Compose With Your Feet!
November 18, 2012
Too many of my students fail to extract the best possible images from a location because they don't compose with their feet. After laboring uphill to our shooting location on the shore of Dream Lake, they wipe their brows, extend the legs of their tripods until their cameras are at eye-level, plant their feet, and remain rooted to the spot throughout their shoot. They do zoom in and out and point their cameras left, right, up, and down, seeking the best possible composition, which is smart but not sufficient. To really maximize the graphic potential of the scene, you have to move the camera as well and look at all possible compositions.
For starters, consider the impact on your composition of placing the camera at different heights. A broad field of wildflowers provides the perfect example. Let's say you're composing a grand landscape, with flowers in the foreground and distant peaks in the background. For any given field of flowers, there is some ideal height of the camera above the ground. Position the camera at eye level and the field will seem expansive, occupying a large fraction of the frame, but sparse, since a high camera position makes the foliage in between the petals look large in proportion to the petals themselves, as seen in Figure 1. (Figure 1 is actually my new masterpiece. I call it Powerade Bottles in Bear Creek Park. Hey, cut me some slack ‒ it was almost Thanksgiving and nothing had been blooming in Colorado for two months!)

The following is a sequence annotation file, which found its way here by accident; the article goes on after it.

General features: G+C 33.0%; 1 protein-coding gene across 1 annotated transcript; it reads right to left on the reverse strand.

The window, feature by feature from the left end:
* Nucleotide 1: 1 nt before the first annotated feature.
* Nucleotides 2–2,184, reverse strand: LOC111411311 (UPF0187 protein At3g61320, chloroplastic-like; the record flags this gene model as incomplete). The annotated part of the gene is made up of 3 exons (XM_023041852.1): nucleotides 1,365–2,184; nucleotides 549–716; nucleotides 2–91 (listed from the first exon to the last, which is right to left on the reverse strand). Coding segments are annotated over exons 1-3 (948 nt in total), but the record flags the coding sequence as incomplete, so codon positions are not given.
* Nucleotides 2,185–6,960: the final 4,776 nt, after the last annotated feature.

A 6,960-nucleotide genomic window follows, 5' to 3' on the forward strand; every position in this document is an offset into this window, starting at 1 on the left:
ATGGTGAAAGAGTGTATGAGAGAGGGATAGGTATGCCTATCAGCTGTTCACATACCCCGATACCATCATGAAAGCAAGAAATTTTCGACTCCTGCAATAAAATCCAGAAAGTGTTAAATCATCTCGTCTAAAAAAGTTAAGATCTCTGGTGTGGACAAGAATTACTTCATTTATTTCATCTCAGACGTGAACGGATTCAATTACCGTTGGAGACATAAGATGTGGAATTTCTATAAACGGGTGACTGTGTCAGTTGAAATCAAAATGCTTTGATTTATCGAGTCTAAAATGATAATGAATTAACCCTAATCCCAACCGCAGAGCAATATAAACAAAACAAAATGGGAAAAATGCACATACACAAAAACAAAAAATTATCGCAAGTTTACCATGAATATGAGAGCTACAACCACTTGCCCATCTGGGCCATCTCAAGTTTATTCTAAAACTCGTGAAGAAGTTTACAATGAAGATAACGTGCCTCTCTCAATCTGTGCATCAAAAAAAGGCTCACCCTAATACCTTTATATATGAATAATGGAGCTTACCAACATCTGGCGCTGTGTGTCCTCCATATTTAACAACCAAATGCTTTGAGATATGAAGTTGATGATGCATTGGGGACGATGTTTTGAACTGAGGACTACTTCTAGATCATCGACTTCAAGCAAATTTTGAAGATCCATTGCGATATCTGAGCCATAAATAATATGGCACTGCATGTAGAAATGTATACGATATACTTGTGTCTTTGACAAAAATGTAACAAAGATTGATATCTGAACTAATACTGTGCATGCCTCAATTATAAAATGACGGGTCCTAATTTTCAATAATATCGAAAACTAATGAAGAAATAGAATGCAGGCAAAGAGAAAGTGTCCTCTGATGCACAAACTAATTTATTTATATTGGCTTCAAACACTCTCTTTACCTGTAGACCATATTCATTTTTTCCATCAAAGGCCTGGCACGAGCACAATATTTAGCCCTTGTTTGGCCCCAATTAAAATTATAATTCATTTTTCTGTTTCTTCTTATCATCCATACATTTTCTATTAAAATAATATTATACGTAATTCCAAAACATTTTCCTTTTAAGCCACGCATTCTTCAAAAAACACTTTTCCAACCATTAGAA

Position the camera at ground level, so all the flowers line up one behind the other, and the field will look dense but shallow, occupying only a small fraction of the frame, as seen in Figure 2.
The ideal camera height will provide just the right balance of appealing density, making the flowers look lush, and breadth, making the field look expansive, as shown in Figure 3. This ideal height will vary, depending on the density and breadth of the flower field.
Once you've considered all possible camera heights, try moving closer or farther away from your foreground subject. Remember that perspective, meaning the relative size of foreground and background elements, is determined solely by camera position. The focal length of your lens has no effect on the relative size of foreground and background objects. Don't believe me? Try this experiment: shoot a scene with a telephoto, then, without moving the camera, shoot the same scene with a wide-angle. Crop the wide-angle shot down to the same angle of view as the telephoto. The two shots will be identical, both in the size relationships and in the depth of field (a topic for another day), as shown in Figures 4-7, below.